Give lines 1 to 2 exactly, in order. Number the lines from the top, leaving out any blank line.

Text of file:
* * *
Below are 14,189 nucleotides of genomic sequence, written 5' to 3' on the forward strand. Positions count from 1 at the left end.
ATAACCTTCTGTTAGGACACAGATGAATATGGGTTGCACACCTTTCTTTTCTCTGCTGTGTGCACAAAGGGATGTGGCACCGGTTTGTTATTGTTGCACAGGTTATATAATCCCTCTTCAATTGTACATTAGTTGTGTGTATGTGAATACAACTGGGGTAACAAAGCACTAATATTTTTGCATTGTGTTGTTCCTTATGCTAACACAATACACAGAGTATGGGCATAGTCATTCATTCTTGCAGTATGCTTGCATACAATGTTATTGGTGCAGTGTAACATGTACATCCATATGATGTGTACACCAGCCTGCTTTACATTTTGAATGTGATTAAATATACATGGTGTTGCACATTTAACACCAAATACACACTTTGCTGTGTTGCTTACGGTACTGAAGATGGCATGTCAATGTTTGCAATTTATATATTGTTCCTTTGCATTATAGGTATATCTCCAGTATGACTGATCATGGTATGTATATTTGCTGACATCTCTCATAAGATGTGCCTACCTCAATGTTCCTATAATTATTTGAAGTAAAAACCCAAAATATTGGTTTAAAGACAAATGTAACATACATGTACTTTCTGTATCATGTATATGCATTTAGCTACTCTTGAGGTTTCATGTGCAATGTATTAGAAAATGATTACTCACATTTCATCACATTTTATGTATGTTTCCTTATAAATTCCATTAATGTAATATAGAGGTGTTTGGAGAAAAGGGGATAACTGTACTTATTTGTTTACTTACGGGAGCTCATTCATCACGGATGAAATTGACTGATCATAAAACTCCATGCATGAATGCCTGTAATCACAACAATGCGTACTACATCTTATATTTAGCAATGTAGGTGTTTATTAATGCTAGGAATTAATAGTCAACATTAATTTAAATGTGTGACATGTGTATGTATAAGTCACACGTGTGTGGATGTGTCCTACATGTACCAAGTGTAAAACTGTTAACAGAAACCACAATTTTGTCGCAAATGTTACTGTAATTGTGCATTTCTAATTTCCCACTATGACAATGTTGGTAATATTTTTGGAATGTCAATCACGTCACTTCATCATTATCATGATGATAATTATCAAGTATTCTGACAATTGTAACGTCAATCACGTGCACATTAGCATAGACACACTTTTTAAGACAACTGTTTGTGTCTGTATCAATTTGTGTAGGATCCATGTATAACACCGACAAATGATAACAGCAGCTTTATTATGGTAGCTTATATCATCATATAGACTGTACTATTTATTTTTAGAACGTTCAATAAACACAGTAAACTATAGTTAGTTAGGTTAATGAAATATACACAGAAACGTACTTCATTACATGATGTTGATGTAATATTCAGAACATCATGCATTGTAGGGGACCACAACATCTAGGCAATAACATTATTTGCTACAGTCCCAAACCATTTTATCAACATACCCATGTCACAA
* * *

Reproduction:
Below are 14,189 nucleotides of genomic sequence, written 5' to 3' on the forward strand. Positions count from 1 at the left end.
ATAACCTTCTGTTAGGACACAGATGAATATGGGTTGCACACCTTTCTTTTCTCTGCTGTGTGCACAAAGGGATGTGGCACCGGTTTGTTATTGTTGCACAGGTTATATAATCCCTCTTCAATTGTACATTAGTTGTGTGTATGTGAATACAACTGGGGTAACAAAGCACTAATATTTTTGCATTGTGTTGTTCCTTATGCTAACACAATACACAGAGTATGGGCATAGTCATTCATTCTTGCAGTATGCTTGCATACAATGTTATTGGTGCAGTGTAACATGTACATCCATATGATGTGTACACCAGCCTGCTTTACATTTTGAATGTGATTAAATATACATGGTGTTGCACATTTAACACCAAATACACACTTTGCTGTGTTGCTTACGGTACTGAAGATGGCATGTCAATGTTTGCAATTTATATATTGTTCCTTTGCATTATAGGTATATCTCCAGTATGACTGATCATGGTATGTATATTTGCTGACATCTCTCATAAGATGTGCCTACCTCAATGTTCCTATAATTATTTGAAGTAAAAACCCAAAATATTGGTTTAAAGACAAATGTAACATACATGTACTTTCTGTATCATGTATATGCATTTAGCTACTCTTGAGGTTTCATGTGCAATGTATTAGAAAATGATTACTCACATTTCATCACATTTTATGTATGTTTCCTTATAAATTCCATTAATGTAATATAGAGGTGTTTGGAGAAAAGGGGATAACTGTACTTATTTGTTTACTTACGGGAGCTCATTCATCACGGATGAAATTGACTGATCATAAAACTCCATGCATGAATGCCTGTAATCACAACAATGCGTACTACATCTTATATTTAGCAATGTAGGTGTTTATTAATGCTAGGAATTAATAGTCAACATTAATTTAAATGTGTGACATGTGTATGTATAAGTCACACGTGTGTGGATGTGTCCTACATGTACCAAGTGTAAAACTGTTAACAGAAACCACAATTTTGTCGCAAATGTTACTGTAATTGTGCATTTCTAATTTCCCACTATGACAATGTTGGTAATATTTTTGGAATGTCAATCACGTCACTTCATCATTATCATGATGATAATTATCAAGTATTCTGACAATTGTAACGTCAATCACGTGCACATTAGCATAGACACACTTTTTAAGACAACTGTTTGTGTCTGTATCAATTTGTGTAGGATCCATGTATAACACCGACAAATGATAACAGCAGCTTTATTATGGTAGCTTATATCATCATATAGACTGTACTATTTATTTTTAGAACGTTCAATAAACACAGTAAACTATAGTTAGTTAGGTTAATGAAATATACACAGAAACGTACTTCATTACATGATGTTGATGTAATATTCAGAACATCATGCATTGTAGGGGACCACAACATCTAGGCAATAACATTATTTGCTACAGTCCCAAACCATTTTATCAACATACCCATGTCACAA